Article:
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What iPhone Thieves Will See After the iOS 7 Release

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Apple announced a new iOS 7 feature design to stop iPhone theft by locking the iPhone and iPad to a user account. This isn’t the kill switch that police and legislators called for, but it is a good start to discouraging iPhone theft.

iOS 7 will now ask if a computer should be trusted when plugged in for the first time and if a user attempts to restore the iPhone while Find My iPhone is on it will fail.

With these iOS 7 restrictions in place thieves will no longer be able to steal an iPhone, wipe it clean and resell it. As long as no one finds a work around, this could significantly reduce the demand for a stolen iPhone.

If there is no way to wipe it clean, it will prove difficult to sell the used iPhone, at least to some one who wants to use it again. In theory the iPhone could still be broken down for parts, but iPhone thefts reportedly often end up resold in specific neighborhoods or shipped overseas.

Watch: iOS 7 Beta: Video Tour of New iOS 7 Features

When plugging an iPhone running the iOS 7 beta into a new Mac, the iPhone popped up the message below, asking if it can trust this computer. If the iPhone is locked it will require a user to unlock it before this happens. Even if users don’t lock their iPhone, they will be able to use Find My iPhone to lock it after it is lost or stolen.

IOS 7 Security - prevent iPhone theft

Even if the thief is able to connect a stolen iPhone to a computer before it is locked and click Trust, iTunes will not restore the iPhone if Find My iPhone is turned on. This should make it impossible to restore the stolen iPhone to stock and sell it to someone else.

iPhone Security iOS 7

If we can’t stop iPhone theft with officer deterrents and educating users about the dangers of walking down the street holding a gadget worth $600 in their hand, hitting the secondary market could be the best way to limit iPhone theft.

Apple announced many iOS 7 features at the WWDC 2013 Keynote this week, including a complete overhaul to the look of the iPhone user experience and 50 iOS 7 features you’ll actually use. The iOS 7 release date is set for fall, when it will arrive on the iPhone 5, iPhone 4S and iPhone 4 as well as recent iPad models. Users can get the iOS 7 beta today, if they are ok with some possible hiccups.

Josh Smith is Editor of GottaBeMobile and Notebooks.com. He's always looking for ways to help you get the most of your gear and loves to talk about tech on radio and TV. Josh uses an iOS and Android devices as well as Mac and Windows Computers. Josh Smith on Google+ Email: [email protected]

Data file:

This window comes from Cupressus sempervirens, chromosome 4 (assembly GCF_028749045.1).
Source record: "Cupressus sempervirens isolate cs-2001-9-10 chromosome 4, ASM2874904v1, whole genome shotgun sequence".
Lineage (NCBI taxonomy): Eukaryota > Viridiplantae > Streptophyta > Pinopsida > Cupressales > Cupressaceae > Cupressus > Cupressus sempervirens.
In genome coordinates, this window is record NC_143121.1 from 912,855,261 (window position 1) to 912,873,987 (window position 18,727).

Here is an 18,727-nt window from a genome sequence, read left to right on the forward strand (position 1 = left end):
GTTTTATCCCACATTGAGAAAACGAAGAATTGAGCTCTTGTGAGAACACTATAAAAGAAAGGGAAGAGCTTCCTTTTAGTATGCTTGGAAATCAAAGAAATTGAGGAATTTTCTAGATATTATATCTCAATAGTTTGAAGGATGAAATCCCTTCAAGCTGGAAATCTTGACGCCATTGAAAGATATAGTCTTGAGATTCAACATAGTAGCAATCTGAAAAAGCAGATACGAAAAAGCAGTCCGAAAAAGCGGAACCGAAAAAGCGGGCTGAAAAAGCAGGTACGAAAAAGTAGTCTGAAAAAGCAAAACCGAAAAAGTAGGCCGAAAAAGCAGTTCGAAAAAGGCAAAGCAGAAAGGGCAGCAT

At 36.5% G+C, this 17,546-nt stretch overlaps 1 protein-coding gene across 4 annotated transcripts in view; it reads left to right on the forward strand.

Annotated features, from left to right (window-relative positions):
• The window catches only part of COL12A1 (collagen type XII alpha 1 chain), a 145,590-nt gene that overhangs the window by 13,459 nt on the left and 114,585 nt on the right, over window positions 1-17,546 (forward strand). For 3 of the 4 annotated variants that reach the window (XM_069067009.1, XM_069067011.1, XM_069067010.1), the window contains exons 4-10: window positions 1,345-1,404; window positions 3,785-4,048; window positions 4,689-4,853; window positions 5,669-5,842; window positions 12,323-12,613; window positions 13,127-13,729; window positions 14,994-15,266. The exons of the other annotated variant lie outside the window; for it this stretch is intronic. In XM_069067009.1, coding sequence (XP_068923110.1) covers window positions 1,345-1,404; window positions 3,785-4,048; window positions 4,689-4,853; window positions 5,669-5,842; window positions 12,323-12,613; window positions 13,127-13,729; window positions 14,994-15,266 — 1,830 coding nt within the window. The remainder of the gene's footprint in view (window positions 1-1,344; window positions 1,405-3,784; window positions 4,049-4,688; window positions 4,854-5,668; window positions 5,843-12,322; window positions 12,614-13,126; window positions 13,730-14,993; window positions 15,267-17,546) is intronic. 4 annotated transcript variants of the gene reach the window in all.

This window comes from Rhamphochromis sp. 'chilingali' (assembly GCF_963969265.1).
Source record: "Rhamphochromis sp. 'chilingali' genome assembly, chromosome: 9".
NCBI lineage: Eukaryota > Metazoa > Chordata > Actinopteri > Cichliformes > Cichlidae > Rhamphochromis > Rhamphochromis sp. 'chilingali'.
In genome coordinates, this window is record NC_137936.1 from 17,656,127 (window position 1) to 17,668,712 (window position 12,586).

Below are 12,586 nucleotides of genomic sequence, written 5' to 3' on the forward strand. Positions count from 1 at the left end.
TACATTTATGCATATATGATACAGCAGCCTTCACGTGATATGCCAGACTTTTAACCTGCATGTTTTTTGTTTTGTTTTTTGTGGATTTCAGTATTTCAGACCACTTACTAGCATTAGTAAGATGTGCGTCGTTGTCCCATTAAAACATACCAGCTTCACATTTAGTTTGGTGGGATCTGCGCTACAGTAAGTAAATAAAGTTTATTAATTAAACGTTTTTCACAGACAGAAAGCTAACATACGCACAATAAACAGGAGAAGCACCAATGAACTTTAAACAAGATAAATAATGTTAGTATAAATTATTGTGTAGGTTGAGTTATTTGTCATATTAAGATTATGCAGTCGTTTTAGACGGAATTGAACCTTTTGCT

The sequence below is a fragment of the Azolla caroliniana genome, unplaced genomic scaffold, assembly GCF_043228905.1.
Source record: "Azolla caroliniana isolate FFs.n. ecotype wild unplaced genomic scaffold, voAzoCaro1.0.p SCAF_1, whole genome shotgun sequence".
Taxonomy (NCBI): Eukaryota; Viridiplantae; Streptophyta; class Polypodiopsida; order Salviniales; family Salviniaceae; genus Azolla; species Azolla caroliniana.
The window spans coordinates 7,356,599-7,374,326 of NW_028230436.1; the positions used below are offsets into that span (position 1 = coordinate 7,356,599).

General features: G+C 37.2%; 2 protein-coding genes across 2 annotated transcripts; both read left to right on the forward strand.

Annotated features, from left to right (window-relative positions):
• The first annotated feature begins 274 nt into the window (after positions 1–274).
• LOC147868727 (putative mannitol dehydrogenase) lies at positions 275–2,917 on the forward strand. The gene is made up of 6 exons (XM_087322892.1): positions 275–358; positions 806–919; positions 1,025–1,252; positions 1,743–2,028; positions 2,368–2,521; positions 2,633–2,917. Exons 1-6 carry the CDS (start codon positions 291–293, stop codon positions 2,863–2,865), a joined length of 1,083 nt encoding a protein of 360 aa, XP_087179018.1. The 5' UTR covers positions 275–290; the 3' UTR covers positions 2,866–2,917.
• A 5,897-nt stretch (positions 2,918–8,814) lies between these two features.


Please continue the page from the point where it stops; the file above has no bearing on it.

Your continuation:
6 Comments

  1. FARHAD

    06/11/2013 at 5:29 pm

    What a worthless security measure.
    It tells you that it is unable to restore iPhone and then
    gives you the method to resolve this by showing you how to turn
    ‘Find My iPhone’ off.

    Why doesn’t Apple with all their geniuses come up with a feature whereby
    one cannot switch off the iPhone when it has ‘Passcode Lock’ turned On,
    therefore preventing any person from switching the phone off if it is
    lost,stolen or misplaced.

    Most of us keep our mobile data running on the phone, so this would
    help to locate the phone.
    This would give people, depending on your battery percentage, a better
    chance to locate and find the phone.
    Secondly, if the battery were to drain causing the phone to switch off,
    it would still have mobile data active even if the sim is changed because
    Passcode Lock would still be switched on.
    This would give you another chance to locate your iPhone provided that
    the sim has sufficient funds.

    Another idea is that you introduce an option that as soon as WiFi is not
    within range or is lost, a message should pop-up asking you if you would like to switch over to mobile data instead of automatically switching over.
    This would help by not using your mobile data and/or airtime, especially
    if one was downloading, updating, streaming, etc.
    Hence, one could leave both Wifi and Mobile Data switched on simultaneously without having any nasty surprises.

  2. Volker

    07/02/2013 at 2:12 am

    A thief will not know the device code, so he can not deactivate FindMyPhone and the feature does make sense. But a legitimate user is made aware of a potential computer behind a charger that may want to install malware on the phone: http://www.blackhat.com/us-13/briefings.html#Lau. So the main reason for introducing this security feature may be to avert “malicious charger” attacks.

  3. Tyler

    08/06/2013 at 2:39 pm

    This is terribly buggy right now. I can’t sync my own iPod to my computer because whenever I say “Trust” it goes away and doesn’t trust my computer. So at the moment, this is very bad. But it is apple, I’m sure they’ll figure it out for iOS 7′s final release.

  4. mindsurfer

    08/19/2013 at 3:36 pm

    and how does it prevent from putting the phone into flash mode(recovery mode) and just restore to stock via itunes?

  5. Shauna

    09/20/2013 at 8:08 am

    How do you get it to always trust one computer? Every time I plugged my phone into the computer it asks me if it trust it, I say trust & then the next time it asks again. Shouldn’t it store the info when it’s the same computer?

  6. A really pissed off customer

    09/20/2013 at 10:02 am

    The only thing we can do with this @#$%^&* brick is to stick it up our @#$%^&*. That’s everything we can do right now. Apple decided to act as a cheap company and take its customers as unpaid testers. I AM NEVER GONNA PAY A PENNY FOR SUCH CRAP! Unfortunaltely, I own an iPad and MBA, I am really really @#$%^&* off…

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